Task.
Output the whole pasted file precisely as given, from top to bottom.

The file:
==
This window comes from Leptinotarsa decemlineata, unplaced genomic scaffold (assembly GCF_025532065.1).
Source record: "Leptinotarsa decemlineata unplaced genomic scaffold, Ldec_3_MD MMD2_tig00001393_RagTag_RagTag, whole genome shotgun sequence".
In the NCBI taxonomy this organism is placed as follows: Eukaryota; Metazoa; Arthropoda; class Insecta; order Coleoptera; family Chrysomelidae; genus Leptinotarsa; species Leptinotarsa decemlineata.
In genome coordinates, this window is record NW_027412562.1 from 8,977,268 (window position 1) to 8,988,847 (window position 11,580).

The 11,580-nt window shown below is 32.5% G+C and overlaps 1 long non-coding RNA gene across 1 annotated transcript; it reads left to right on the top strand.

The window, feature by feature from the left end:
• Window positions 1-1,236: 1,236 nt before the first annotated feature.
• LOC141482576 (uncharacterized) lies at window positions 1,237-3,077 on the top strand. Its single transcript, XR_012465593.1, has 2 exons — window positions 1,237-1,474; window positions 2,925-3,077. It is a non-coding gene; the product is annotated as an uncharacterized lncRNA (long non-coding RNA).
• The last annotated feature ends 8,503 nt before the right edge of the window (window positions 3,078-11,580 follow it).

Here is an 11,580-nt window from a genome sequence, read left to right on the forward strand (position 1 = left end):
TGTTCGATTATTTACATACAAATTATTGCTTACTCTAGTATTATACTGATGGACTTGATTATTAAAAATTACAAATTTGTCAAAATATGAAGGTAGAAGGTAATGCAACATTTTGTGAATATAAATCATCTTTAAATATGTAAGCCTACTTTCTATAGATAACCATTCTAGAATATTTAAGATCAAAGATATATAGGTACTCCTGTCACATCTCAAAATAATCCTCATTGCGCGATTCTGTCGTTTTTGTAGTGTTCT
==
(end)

This window comes from Leptinotarsa decemlineata, unplaced genomic scaffold (assembly GCF_025532065.1).
Source record: "Leptinotarsa decemlineata unplaced genomic scaffold, Ldec_3_MD MMD2_tig00001393_RagTag_RagTag, whole genome shotgun sequence".
In the NCBI taxonomy this organism is placed as follows: Eukaryota; Metazoa; Arthropoda; class Insecta; order Coleoptera; family Chrysomelidae; genus Leptinotarsa; species Leptinotarsa decemlineata.
In genome coordinates, this window is record NW_027412562.1 from 8,977,268 (window position 1) to 8,988,847 (window position 11,580).

The 11,580-nt window shown below is 32.5% G+C and overlaps 1 long non-coding RNA gene across 1 annotated transcript; it reads left to right on the top strand.

The window, feature by feature from the left end:
• Window positions 1-1,236: 1,236 nt before the first annotated feature.
• LOC141482576 (uncharacterized) lies at window positions 1,237-3,077 on the top strand. Its single transcript, XR_012465593.1, has 2 exons — window positions 1,237-1,474; window positions 2,925-3,077. It is a non-coding gene; the product is annotated as an uncharacterized lncRNA (long non-coding RNA).
• The last annotated feature ends 8,503 nt before the right edge of the window (window positions 3,078-11,580 follow it).

Here is an 11,580-nt window from a genome sequence, read left to right on the forward strand (position 1 = left end):
TGTTCGATTATTTACATACAAATTATTGCTTACTCTAGTATTATACTGATGGACTTGATTATTAAAAATTACAAATTTGTCAAAATATGAAGGTAGAAGGTAATGCAACATTTTGTGAATATAAATCATCTTTAAATATGTAAGCCTACTTTCTATAGATAACCATTCTAGAATATTTAAGATCAAAGATATATAGGTACTCCTGTCACATCTCAAAATAATCCTCATTGCGCGATTCTGTCGTTTTTGTAGTGTTCT